• #9

                  ;D I am in the medical field and I was researching "Entomeba". I believe what your snake had was Entamoeba Coli with humans being infected by ingesting food or water contaminated with cysts (human fecal material). If someone is infected with this organism, it means they have been (or are currently being) exposed to human fecal material. Entamoeba coli is not the "E. coli" that humans can get from eating raw or undercooked meat and that has been associated with a number of human fatalities in the past few years. The other "E. coli" is a bacterium (prokaryote), Escherichia coli

                  Know it could quite possibly be this. Which is moe likely..
                  Entamoeba invadens (intestine of reptiles; nonpathogenic in turtles; pathogenic in snakes)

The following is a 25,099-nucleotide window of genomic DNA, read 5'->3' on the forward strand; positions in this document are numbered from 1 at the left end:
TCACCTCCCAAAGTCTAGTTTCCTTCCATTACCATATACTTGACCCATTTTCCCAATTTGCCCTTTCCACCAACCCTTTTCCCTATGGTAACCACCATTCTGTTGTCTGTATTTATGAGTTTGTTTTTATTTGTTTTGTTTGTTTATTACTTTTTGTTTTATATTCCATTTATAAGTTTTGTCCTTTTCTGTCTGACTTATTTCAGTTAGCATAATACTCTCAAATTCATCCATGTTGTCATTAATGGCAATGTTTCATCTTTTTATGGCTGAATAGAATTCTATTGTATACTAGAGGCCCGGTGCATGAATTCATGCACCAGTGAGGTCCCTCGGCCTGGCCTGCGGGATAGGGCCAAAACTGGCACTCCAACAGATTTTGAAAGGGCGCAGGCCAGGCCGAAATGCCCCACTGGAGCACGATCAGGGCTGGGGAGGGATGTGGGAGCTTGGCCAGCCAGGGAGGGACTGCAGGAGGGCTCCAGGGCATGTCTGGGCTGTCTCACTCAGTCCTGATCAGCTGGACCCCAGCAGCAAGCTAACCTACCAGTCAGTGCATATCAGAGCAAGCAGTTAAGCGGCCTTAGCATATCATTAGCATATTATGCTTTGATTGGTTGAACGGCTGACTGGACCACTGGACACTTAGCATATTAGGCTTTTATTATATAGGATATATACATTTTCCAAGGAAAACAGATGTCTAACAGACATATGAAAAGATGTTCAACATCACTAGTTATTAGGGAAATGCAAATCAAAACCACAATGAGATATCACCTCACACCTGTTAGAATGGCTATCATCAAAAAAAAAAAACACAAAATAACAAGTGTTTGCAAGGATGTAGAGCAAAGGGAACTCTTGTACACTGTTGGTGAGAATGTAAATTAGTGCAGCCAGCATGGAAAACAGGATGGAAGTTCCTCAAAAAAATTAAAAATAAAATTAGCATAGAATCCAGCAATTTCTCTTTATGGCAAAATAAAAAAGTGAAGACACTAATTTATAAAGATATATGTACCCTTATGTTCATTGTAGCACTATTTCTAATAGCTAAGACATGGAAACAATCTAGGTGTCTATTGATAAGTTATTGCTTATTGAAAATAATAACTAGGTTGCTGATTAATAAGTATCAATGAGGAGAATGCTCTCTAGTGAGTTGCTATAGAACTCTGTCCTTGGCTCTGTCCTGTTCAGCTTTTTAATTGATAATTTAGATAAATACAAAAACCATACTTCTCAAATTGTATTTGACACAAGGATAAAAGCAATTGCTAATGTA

Entamoeba Infections: Entamoeba is a water-borne protozoan that can cause acute diarrhea or more serious invasive liver abscesses. This parasite is a single-celled eukaryote. They have a simple life cycle that consists of an infective cyst stage and a multiplying trophozoite stage. Transmission of this infection occurs when cysts in contaminated water are consumed. Infection can lead to amoebic dysentery, resulting form trophozoites invading the intestinal wall, amoebic liver abcesses, resulting from the spread of trophozoites from the intestine via the bloodstream. Generally, aquatic turtles are carriers of this parasite, but it can be highly pathogenic with other animals, especially with tortoises.

                  This is an actual vet report from The Armed Forces Institute of Pathology
                  Department of Veterinary Pathology

                  CASE II - 42412 (AFIP 2787174)
                  Signalment: Adult, female, Caiman Lizard (Dracaena guianensis)